Negative: The property tax is one of the three primary legs of taxation (property, income, sales) and must be maintained for stability.
Response: The property tax is an antiquated throwback to feudal England when the only people who could afford to pay taxes were wealthy landowners. The tax was adopted by Pennsylvania in the 19th century as a proxy for relative wealth since there was no method of reporting income. In the agrarian society of the time this was a somewhat valid measurement of wealth since a farmer with 400 acres could be assumed to be earning more than one with 40 acres. In today’s society our property is used as our residence and to tax it as if it is an income generator is ludicrous.
Negative: The plan should not eliminate property taxes for businesses, only residences.
Response: The uniformity clause of the Pennsylvania Constitution prohibits unequal rates of taxation for entities in the same taxing body. To exempt certain classes of people or businesses from property tax elimination would require a Constitutional amendment for implementation.
Eliminating the property tax for business is simply good policy. Fully eighty percent of non-government workers in Pennsylvania are employed by small businesses – sole proprietorships, partnerships, sub-s corporations – that receive no breaks of any kind from Harrisburg. Eliminating the property tax for them would generate incredible economic and business expansion and would create jobs for Pennsylvanians.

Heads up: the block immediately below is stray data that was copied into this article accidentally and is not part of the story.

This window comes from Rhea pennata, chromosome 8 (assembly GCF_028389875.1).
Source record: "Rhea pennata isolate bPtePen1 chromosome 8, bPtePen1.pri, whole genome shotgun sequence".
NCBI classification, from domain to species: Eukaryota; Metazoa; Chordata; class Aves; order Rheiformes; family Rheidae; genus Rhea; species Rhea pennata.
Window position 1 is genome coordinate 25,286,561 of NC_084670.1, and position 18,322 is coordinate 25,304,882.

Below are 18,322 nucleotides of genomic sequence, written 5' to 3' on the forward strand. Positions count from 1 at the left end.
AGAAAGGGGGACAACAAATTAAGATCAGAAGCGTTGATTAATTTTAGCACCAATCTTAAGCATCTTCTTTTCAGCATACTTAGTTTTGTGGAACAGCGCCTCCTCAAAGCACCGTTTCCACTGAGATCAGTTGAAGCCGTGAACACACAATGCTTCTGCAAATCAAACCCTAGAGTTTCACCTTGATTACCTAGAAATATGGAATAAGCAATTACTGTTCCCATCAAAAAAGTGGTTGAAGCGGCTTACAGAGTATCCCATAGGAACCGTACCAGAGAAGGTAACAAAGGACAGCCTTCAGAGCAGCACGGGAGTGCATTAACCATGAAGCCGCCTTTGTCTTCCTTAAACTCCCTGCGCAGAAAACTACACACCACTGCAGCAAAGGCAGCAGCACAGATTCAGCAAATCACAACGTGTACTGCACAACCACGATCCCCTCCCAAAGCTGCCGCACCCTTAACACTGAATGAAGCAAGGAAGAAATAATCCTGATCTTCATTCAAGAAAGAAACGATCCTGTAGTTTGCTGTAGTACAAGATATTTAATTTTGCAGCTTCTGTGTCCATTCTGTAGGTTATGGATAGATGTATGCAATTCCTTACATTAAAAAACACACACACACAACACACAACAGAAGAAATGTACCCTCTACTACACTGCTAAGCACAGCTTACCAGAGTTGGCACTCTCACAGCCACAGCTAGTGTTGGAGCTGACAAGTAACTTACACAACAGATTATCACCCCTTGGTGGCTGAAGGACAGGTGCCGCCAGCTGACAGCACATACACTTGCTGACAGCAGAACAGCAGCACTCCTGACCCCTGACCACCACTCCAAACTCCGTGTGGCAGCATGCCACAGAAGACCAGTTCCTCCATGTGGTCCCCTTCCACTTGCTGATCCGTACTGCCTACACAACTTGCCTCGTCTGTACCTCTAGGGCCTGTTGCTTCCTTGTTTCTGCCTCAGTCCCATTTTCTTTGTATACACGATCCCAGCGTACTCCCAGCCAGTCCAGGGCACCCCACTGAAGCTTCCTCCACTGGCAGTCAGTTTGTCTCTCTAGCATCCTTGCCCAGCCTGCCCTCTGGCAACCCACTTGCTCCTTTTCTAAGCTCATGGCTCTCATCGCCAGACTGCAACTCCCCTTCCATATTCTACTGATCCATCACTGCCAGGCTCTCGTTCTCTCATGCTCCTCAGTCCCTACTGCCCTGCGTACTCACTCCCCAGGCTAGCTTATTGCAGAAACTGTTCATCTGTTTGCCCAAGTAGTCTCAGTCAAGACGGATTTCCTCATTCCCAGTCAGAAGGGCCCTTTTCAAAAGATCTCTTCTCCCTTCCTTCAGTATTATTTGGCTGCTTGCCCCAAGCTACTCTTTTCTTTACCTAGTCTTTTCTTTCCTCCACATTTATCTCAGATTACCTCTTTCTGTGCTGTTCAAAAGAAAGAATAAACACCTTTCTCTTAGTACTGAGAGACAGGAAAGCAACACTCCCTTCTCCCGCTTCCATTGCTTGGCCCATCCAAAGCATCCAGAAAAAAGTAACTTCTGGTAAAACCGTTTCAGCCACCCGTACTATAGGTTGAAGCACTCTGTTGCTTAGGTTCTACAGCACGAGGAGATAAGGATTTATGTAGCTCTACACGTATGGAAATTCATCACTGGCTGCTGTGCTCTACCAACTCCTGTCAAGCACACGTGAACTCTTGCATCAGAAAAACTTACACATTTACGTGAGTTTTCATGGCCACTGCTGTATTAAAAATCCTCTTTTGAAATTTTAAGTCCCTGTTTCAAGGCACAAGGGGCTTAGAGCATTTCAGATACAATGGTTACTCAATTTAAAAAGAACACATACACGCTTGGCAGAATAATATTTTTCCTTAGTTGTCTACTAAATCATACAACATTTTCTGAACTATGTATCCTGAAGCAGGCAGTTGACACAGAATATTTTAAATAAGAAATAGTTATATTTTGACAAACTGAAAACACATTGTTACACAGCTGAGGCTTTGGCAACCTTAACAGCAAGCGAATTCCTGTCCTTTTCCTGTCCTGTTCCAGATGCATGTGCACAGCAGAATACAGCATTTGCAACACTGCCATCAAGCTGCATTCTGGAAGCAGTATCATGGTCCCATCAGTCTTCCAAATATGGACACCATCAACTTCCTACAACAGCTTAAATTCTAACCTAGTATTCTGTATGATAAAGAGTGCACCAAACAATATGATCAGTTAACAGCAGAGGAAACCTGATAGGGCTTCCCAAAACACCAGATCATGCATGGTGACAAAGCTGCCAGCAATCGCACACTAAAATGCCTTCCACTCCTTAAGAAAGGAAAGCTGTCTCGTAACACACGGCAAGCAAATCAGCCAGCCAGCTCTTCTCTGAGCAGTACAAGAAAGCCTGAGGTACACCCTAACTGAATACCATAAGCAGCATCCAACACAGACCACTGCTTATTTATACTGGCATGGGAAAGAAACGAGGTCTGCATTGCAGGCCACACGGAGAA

Pennsylvania already offers Keystone Opportunity Zones (KOZs) – targeted property tax abatements – to entice new businesses to locate in Pennsylvania. Why should Harrisburg have the ability to choose winners and losers for these abatements? Why not make the entire state a KOZ and welcome new businesses and jobs to Pennsylvania?
Negative: Collecting the sales tax will be a burden on retailers.
Response: Most retailers already have the mechanism in place to calculate and collect the sales tax, so the plan adds nothing to their burden. For those who haven’t previously collected sales tax, most modern billing and point-of-purchase software will calculate the sales tax as part of the customer’s receipt. Collections are submitted electronically to the Department of Revenue and the merchant receives a 1% commission for their efforts.
Negative: The plan raises the state income tax by 31%.
Response: This is accurate; the plan increases the income tax by 1.27% from 3.07% to 4.34%. However here is a case of where figures don’t tell fibs but fibbers figure! This, like the argument against increasing the sales tax rate and broadening the base is meaningless in the context of totally eliminated school property taxes. You would need to have VERY low property taxes and a VERY high income for this to have any negative effect.
Negative: The plan will expand the Harrisburg bureaucracy.